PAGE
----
Bishkek restaurant review: Moldova


A heavy wooden front door, cathedral-esque; inside is more sturdy wood, but any impression of sanctity gives way instead to what resembles a homely beer cellar. I spy Moldovan borsch on the menu, and can’t resist. Elsewhere are cabbage rolls, fish, cutlets, several steaks, including one named Ossuary, interestingly: pork.

My eye is caught by a dish labelled simply, or grandly, Moldova. Any food that deigns to bear the name of a country must be attempted. It’s an ambassadorial challenge for cuisine: imagine a plate of Iceland, a bowl of the Philippines, a platter of Djibouti.

The borsch arrives, with dark brown bread. At first I can’t place what’s different, it has all the usual shredded beetroot and potato, but there’s something else, perhaps butter or a stock. As with the naked lunch, the answer appears at the end of your cutlery: small pork pieces. I’ve had an enormous meaty bone shipwrecked in borsch previously, and quite prefer the tastier Moldovan version.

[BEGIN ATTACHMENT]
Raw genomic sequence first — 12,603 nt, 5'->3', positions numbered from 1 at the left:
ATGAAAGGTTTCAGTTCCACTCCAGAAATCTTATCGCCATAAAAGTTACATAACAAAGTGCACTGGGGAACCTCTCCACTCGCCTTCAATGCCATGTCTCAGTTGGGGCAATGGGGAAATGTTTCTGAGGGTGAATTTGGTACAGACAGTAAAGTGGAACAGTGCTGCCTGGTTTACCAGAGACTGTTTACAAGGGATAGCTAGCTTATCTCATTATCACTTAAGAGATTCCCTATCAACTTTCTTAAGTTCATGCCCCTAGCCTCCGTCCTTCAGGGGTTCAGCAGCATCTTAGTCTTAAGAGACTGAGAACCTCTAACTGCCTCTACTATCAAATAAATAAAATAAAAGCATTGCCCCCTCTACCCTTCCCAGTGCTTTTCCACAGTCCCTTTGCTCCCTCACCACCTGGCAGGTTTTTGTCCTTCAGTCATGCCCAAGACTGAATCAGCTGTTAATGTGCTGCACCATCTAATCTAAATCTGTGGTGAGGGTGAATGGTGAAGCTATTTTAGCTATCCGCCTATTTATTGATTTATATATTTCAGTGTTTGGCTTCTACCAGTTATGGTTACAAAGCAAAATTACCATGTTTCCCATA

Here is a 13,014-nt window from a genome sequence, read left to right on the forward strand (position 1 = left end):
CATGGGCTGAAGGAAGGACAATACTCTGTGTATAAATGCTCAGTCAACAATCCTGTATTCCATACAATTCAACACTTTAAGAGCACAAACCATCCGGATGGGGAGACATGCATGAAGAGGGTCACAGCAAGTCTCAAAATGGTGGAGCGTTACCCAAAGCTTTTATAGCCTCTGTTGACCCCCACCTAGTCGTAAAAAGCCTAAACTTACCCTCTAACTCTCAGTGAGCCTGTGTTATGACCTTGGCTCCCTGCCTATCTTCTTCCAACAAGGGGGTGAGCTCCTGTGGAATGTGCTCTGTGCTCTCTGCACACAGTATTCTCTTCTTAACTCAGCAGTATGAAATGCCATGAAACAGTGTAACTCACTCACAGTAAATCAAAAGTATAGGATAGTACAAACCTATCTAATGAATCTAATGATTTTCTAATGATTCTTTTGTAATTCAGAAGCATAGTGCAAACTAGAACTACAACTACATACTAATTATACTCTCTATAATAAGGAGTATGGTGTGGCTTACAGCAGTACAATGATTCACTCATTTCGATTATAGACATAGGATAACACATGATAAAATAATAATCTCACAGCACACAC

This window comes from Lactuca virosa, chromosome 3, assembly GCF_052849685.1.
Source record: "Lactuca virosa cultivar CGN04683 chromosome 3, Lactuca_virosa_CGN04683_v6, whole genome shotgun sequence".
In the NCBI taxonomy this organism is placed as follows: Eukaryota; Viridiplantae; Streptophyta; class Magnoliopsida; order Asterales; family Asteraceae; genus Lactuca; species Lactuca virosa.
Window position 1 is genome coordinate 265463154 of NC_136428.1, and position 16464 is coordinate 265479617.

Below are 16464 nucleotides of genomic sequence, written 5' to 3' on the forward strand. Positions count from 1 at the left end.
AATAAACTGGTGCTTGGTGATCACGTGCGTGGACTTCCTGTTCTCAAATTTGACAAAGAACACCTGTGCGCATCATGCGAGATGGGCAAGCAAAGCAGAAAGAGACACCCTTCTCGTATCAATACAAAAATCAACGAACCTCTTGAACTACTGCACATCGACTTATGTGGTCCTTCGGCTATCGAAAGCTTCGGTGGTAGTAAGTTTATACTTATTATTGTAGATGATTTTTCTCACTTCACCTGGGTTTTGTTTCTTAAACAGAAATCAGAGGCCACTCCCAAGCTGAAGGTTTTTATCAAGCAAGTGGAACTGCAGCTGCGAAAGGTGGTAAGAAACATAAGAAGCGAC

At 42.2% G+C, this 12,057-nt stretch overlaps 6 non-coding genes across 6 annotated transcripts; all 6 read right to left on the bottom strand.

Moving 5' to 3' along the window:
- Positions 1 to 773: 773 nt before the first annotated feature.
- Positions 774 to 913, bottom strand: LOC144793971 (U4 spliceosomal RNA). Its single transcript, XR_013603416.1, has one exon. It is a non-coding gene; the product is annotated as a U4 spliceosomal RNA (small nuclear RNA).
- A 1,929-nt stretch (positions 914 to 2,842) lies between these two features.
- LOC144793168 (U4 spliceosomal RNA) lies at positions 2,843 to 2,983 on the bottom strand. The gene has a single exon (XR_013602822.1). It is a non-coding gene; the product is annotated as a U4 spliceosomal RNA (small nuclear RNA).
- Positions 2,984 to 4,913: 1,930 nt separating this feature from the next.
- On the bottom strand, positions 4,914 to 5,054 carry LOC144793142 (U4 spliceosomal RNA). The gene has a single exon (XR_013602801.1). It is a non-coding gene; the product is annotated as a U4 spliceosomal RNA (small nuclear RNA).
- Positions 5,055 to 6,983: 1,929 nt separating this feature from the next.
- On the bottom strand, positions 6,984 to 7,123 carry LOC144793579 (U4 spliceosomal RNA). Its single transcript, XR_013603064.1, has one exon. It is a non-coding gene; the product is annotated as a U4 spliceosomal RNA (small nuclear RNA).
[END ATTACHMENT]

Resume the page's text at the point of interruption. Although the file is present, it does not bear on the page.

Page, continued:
Next to arrive is what looks a small clay pot, but Tardis-like containing great quantities of broccoli, cauliflower, carrot, tomato, cucumber, sweetcorn, and strips of veal, lightly peppered under a layer of cheese: Moldova. This is hearty fare, a sort of English Sunday roast dinner all in one, and requiring concentrated demolition.

Arriving at completion, a half-thought emerges, that the stuffed clay pot, and the beer cellar motif – decorative barrel overhead – is apt, it’s a country that’s been kept in storage and is straining, bursting to be discovered, nestled between its much larger neighbours Ukraine and Romania.

The time for geo-pondering is over, the bill slides into view, and all together it’s a rather reasonable 640 som. Moldova also does business lunches, and runs a 5% discount card scheme.

Location: Turusbekov / Kiev streets

First published in The Times of Central Asia, in January, 2013 

Menu at Moldova restaurant, Bishkek

Menu at Moldova restaurant, Bishkek


About James Willsher

Newspaper and magazine reporter since 2004, has freelanced in Russia and Central Asia, and does local government PR. Likes green tea and interviewing people / places. Phil Garrett was a pen name. @JGWillsher
This entry was posted in Bishkek, Central Asia and tagged , , , , . Bookmark the permalink.

Leave a Reply

Fill in your details below or click an icon to log in: Logo

You are commenting using your account. Log Out /  Change )

Google+ photo

You are commenting using your Google+ account. Log Out /  Change )

Twitter picture

You are commenting using your Twitter account. Log Out /  Change )

Facebook photo

You are commenting using your Facebook account. Log Out /  Change )

Connecting to %s